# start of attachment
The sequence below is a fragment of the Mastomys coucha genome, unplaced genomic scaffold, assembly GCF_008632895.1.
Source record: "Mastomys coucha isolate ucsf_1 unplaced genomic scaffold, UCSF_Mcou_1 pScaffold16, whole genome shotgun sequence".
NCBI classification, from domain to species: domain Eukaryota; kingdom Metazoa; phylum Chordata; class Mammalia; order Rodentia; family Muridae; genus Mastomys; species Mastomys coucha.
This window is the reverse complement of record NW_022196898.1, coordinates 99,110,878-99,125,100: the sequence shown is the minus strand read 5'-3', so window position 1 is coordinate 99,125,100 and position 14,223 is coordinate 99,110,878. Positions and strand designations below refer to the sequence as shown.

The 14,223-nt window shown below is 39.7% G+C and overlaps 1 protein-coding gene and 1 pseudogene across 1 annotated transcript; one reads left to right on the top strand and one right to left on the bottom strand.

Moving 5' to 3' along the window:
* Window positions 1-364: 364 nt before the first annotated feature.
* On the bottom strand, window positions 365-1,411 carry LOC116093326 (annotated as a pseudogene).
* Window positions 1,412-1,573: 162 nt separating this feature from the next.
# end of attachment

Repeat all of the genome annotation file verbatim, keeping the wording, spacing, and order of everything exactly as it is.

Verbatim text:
The sequence below is a fragment of the Mastomys coucha genome, unplaced genomic scaffold, assembly GCF_008632895.1.
Source record: "Mastomys coucha isolate ucsf_1 unplaced genomic scaffold, UCSF_Mcou_1 pScaffold16, whole genome shotgun sequence".
NCBI classification, from domain to species: domain Eukaryota; kingdom Metazoa; phylum Chordata; class Mammalia; order Rodentia; family Muridae; genus Mastomys; species Mastomys coucha.
This window is the reverse complement of record NW_022196898.1, coordinates 99,110,878-99,125,100: the sequence shown is the minus strand read 5'-3', so window position 1 is coordinate 99,125,100 and position 14,223 is coordinate 99,110,878. Positions and strand designations below refer to the sequence as shown.

The 14,223-nt window shown below is 39.7% G+C and overlaps 1 protein-coding gene and 1 pseudogene across 1 annotated transcript; one reads left to right on the top strand and one right to left on the bottom strand.

Moving 5' to 3' along the window:
* Window positions 1-364: 364 nt before the first annotated feature.
* On the bottom strand, window positions 365-1,411 carry LOC116093326 (annotated as a pseudogene).
* Window positions 1,412-1,573: 162 nt separating this feature from the next.